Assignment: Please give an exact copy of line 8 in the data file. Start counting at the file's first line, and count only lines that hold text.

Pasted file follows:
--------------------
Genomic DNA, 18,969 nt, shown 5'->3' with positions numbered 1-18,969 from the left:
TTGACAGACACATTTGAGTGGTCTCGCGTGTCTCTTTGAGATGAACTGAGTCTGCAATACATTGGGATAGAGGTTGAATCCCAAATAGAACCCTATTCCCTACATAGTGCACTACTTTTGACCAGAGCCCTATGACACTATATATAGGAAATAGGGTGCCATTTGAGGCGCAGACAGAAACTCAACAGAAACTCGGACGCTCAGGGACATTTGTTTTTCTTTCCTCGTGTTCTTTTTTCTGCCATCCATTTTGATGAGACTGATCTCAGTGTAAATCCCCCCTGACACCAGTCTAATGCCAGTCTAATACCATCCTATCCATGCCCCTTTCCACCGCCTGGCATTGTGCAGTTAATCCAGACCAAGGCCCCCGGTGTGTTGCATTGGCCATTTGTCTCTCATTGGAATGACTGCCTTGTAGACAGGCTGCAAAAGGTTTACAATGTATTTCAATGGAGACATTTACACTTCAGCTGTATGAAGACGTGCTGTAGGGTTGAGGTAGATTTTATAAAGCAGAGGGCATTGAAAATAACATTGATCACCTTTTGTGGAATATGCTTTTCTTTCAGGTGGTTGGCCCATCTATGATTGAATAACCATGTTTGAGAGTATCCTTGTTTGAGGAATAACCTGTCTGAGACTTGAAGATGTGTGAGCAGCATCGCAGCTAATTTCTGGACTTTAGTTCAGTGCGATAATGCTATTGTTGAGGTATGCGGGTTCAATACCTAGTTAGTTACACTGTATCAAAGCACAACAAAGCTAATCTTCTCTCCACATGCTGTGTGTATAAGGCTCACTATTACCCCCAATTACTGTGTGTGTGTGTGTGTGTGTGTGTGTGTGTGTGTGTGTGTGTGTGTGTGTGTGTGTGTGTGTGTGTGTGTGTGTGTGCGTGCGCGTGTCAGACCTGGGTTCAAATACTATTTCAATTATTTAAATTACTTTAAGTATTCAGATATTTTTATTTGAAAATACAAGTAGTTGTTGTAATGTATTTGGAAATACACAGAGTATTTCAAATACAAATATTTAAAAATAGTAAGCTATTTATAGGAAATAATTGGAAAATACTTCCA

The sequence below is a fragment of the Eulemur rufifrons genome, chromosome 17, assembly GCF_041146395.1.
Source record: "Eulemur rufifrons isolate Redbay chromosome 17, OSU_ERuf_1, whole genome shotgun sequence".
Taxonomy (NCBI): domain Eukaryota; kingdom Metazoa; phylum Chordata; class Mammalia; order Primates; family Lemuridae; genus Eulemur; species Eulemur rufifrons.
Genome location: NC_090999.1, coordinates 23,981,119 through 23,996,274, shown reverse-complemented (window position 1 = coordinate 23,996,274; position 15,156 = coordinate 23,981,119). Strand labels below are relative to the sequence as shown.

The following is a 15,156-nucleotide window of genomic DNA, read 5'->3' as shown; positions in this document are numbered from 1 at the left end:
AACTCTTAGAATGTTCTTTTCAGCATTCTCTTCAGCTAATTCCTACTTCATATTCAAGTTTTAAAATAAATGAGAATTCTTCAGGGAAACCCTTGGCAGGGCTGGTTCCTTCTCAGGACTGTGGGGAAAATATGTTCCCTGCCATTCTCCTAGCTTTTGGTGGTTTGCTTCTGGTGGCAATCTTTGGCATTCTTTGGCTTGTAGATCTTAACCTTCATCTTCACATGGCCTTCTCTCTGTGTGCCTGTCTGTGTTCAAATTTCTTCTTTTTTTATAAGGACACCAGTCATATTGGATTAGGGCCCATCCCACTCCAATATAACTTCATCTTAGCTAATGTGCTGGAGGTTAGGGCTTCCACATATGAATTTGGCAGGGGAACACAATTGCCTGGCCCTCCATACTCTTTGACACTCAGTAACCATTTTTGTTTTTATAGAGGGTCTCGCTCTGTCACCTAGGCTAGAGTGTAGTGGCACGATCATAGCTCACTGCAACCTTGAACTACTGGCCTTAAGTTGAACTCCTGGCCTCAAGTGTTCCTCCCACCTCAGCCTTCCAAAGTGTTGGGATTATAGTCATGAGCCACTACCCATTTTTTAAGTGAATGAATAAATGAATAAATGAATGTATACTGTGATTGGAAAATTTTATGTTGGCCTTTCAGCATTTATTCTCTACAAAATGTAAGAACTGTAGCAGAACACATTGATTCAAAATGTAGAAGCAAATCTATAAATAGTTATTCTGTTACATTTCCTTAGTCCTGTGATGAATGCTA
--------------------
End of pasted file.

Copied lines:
AACTCTTAGAATGTTCTTTTCAGCATTCTCTTCAGCTAATTCCTACTTCATATTCAAGTTTTAAAATAAATGAGAATTCTTCAGGGAAACCCTTGGCAGGGCTGGTTCCTTCTCAGGACTGTGGGGAAAATATGTTCCCTGCCATTCTCCTAGCTTTTGGTGGTTTGCTTCTGGTGGCAATCTTTGGCATTCTTTGGCTTGTAGATCTTAACCTTCATCTTCACATGGCCTTCTCTCTGTGTGCCTGTCTGTGTTCAAATTTCTTCTTTTTTTATAAGGACACCAGTCATATTGGATTAGGGCCCATCCCACTCCAATATAACTTCATCTTAGCTAATGTGCTGGAGGTTAGGGCTTCCACATATGAATTTGGCAGGGGAACACAATTGCCTGGCCCTCCATACTCTTTGACACTCAGTAACCATTTTTGTTTTTATAGAGGGTCTCGCTCTGTCACCTAGGCTAGAGTGTAGTGGCACGATCATAGCTCACTGCAACCTTGAACTACTGGCCTTAAGTTGAACTCCTGGCCTCAAGTGTTCCTCCCACCTCAGCCTTCCAAAGTGTTGGGATTATAGTCATGAGCCACTACCCATTTTTTAAGTGAATGAATAAATGAATAAATGAATGTATACTGTGATTGGAAAATTTTATGTTGGCCTTTCAGCATTTATTCTCTACAAAATGTAAGAACTGTAGCAGAACACATTGATTCAAAATGTAGAAGCAAATCTATAAATAGTTATTCTGTTACATTTCCTTAGTCCTGTGATGAATGCTA